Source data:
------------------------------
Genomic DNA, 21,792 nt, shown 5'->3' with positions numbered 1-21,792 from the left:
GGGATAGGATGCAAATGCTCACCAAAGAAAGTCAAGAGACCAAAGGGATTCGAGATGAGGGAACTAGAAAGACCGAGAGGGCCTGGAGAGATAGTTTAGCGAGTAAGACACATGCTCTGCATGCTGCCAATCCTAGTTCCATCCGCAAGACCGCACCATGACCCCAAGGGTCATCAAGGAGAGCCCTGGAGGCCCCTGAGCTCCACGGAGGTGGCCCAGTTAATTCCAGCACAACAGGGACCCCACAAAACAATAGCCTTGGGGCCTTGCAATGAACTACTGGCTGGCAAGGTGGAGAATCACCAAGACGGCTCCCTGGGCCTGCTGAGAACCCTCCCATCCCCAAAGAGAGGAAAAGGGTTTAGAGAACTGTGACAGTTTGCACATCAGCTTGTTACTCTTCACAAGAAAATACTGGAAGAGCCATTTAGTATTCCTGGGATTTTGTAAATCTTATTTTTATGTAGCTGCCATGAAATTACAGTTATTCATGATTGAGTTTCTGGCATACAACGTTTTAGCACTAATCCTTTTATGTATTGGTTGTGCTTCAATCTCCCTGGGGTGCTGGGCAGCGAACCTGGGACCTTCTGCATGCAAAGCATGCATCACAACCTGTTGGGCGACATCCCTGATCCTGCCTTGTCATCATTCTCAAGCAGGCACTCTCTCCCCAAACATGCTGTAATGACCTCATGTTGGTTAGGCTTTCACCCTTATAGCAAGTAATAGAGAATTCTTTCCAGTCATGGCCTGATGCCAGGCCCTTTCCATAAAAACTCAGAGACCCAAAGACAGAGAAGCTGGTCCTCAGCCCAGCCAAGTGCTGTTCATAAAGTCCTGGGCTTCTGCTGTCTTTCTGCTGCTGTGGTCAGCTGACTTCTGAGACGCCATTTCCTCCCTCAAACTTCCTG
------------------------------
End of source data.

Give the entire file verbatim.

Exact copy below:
Genomic DNA, 21,792 nt, shown 5'->3' with positions numbered 1-21,792 from the left:
GGGATAGGATGCAAATGCTCACCAAAGAAAGTCAAGAGACCAAAGGGATTCGAGATGAGGGAACTAGAAAGACCGAGAGGGCCTGGAGAGATAGTTTAGCGAGTAAGACACATGCTCTGCATGCTGCCAATCCTAGTTCCATCCGCAAGACCGCACCATGACCCCAAGGGTCATCAAGGAGAGCCCTGGAGGCCCCTGAGCTCCACGGAGGTGGCCCAGTTAATTCCAGCACAACAGGGACCCCACAAAACAATAGCCTTGGGGCCTTGCAATGAACTACTGGCTGGCAAGGTGGAGAATCACCAAGACGGCTCCCTGGGCCTGCTGAGAACCCTCCCATCCCCAAAGAGAGGAAAAGGGTTTAGAGAACTGTGACAGTTTGCACATCAGCTTGTTACTCTTCACAAGAAAATACTGGAAGAGCCATTTAGTATTCCTGGGATTTTGTAAATCTTATTTTTATGTAGCTGCCATGAAATTACAGTTATTCATGATTGAGTTTCTGGCATACAACGTTTTAGCACTAATCCTTTTATGTATTGGTTGTGCTTCAATCTCCCTGGGGTGCTGGGCAGCGAACCTGGGACCTTCTGCATGCAAAGCATGCATCACAACCTGTTGGGCGACATCCCTGATCCTGCCTTGTCATCATTCTCAAGCAGGCACTCTCTCCCCAAACATGCTGTAATGACCTCATGTTGGTTAGGCTTTCACCCTTATAGCAAGTAATAGAGAATTCTTTCCAGTCATGGCCTGATGCCAGGCCCTTTCCATAAAAACTCAGAGACCCAAAGACAGAGAAGCTGGTCCTCAGCCCAGCCAAGTGCTGTTCATAAAGTCCTGGGCTTCTGCTGTCTTTCTGCTGCTGTGGTCAGCTGACTTCTGAGACGCCATTTCCTCCCTCAAACTTCCTG